How Big Can I Make This Photo?

I hope this link works:

It’s a great picture of my daughter, and I want to order a very large (I’d go with 20x30, larger if I could) copy of it…as big as I can get without losing a lot of detail or having it get all grainy or icky.

I don’t have enough experience with digital pictures to know how much I can get away with here; I’m hoping someone with more knowledge can offer an opinion. I know it’s not incredibly sharp to begin with (part of its charm for me, I think)…but I don’t want a big field of green with a fuzzy thing off to one side, either.


The popuplink on the page should give you some guidance:

The caption says the resolution is 1280 x 960 pixels.
If you enlarge it to 20 X 30", each pixel will be 0.5 X 0.5 millimeters on a side.
That’s getting pretty course, but is still smaller than the ~2mm dots Seurat used for A Sunday Afternoon on the Island of La Grande Jatte

Duckster, those specs may be pushing it a bit.

That works out to 53-60DPI, assuming the 1200 pixels are on the 20" side. OK for a poster, if you don’t look too closely.

Compare that to a quality magazine, which will have, as an absolute minimum, 300DPI and probably a greater color depth (bits per color) as well.

The more pixels, the better. If you can plan in advance, use the highest settings on your camera (and the lowest compression, or none) if you can.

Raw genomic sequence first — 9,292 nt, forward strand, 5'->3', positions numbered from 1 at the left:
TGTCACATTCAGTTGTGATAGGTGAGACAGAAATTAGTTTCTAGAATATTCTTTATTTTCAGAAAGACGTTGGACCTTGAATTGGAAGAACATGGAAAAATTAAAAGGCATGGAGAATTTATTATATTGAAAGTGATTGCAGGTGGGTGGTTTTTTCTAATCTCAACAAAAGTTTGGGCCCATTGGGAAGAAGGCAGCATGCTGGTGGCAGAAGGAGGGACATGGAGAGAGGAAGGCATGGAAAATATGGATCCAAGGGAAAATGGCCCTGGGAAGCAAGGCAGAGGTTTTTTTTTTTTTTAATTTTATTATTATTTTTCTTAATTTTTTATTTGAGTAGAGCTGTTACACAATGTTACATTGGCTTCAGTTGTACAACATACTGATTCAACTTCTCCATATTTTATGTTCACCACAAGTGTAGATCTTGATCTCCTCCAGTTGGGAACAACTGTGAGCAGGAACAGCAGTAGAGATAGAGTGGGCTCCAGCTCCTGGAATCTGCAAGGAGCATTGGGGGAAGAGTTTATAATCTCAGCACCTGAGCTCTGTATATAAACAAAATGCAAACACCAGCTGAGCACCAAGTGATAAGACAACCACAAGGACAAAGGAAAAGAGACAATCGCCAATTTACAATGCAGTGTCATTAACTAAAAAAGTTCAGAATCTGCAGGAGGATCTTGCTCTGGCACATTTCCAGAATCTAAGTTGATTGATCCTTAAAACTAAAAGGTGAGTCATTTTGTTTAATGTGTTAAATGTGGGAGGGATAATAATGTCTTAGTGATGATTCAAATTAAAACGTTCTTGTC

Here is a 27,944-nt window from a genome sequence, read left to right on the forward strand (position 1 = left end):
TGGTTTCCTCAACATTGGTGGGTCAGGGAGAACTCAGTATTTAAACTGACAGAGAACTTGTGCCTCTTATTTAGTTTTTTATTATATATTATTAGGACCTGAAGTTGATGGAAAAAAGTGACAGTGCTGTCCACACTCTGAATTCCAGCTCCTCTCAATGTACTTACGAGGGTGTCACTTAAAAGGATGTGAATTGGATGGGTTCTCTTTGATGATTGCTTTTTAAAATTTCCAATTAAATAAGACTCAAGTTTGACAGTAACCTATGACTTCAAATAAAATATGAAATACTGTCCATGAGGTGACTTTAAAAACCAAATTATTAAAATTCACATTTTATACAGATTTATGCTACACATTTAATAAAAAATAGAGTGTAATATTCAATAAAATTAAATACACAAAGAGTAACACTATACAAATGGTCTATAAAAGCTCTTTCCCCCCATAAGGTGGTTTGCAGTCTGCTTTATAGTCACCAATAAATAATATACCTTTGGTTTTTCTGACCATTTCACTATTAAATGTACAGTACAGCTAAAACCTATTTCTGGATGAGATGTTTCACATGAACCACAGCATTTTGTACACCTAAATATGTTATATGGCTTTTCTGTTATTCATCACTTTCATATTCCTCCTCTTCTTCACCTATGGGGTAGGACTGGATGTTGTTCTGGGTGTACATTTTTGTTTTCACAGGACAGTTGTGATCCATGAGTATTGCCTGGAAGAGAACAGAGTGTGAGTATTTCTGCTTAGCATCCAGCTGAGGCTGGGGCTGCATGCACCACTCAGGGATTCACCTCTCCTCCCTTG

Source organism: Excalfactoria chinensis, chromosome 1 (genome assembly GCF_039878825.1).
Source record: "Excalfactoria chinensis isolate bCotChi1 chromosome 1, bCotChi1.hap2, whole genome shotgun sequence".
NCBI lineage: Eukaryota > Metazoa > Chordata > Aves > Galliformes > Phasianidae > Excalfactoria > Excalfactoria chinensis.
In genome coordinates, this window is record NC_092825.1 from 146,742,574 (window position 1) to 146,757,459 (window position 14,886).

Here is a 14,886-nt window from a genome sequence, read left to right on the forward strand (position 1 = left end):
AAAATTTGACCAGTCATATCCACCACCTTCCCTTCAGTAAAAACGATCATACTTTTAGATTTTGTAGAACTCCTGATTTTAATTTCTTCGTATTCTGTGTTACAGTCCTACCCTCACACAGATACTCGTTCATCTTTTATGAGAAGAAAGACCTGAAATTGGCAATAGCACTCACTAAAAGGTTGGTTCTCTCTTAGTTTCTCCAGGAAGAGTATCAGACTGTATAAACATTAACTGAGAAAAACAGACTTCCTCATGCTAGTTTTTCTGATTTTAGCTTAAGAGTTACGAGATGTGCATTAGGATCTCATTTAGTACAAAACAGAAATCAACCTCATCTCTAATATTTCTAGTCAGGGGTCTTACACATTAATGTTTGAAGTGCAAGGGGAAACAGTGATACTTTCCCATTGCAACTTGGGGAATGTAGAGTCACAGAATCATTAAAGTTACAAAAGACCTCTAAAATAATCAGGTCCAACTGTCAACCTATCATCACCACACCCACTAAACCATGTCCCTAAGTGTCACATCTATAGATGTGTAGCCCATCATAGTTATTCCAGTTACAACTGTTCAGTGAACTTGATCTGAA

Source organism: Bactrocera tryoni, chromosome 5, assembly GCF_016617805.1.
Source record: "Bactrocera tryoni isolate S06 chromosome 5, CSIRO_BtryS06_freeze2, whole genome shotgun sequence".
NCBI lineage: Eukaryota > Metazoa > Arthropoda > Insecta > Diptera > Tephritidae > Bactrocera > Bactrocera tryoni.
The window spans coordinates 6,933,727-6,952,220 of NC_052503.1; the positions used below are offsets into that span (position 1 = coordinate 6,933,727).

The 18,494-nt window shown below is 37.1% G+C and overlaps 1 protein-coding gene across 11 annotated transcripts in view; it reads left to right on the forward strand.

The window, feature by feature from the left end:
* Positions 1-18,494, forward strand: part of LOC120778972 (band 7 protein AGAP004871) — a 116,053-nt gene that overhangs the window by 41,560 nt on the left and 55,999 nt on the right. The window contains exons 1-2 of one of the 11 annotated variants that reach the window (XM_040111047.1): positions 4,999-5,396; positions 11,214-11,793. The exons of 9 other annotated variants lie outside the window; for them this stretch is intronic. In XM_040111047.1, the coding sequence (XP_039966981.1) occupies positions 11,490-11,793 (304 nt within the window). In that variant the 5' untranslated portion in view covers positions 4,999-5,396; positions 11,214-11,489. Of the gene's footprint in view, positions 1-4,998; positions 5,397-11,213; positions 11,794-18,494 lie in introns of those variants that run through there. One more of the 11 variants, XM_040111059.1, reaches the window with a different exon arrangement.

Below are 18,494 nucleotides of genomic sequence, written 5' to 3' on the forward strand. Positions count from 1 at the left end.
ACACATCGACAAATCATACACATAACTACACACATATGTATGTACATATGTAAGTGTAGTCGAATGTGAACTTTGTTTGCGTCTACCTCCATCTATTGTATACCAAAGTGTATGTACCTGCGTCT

They’re not my specs. They are the recommended specs from the web site where the photo is posted.

I tend to agree. I normally shoot at 1600x1200. I’ve found, depending on the image, 8x10 looks good. 11x14, maybe, but you begin to notice it’s not film. 20x30, I dunno. I suspect that image would be looking pretty muddy.

On preview…then you need to find out your specs…what’s your camera set at? Do you have a program you can open it in that will give you image size?

Oh…I thought that was the OP posting…sorry, confused…

Hmmm…I did finally spot the pop-up info after I posted my question, of course.

Maybe I’ll try 8x10 and a good-sized mat. I could do an artistic (ha!) rendering of it, too, I suppose…

Thanks for the info. My camera does have different settings, so I’ll experiment a bit as well.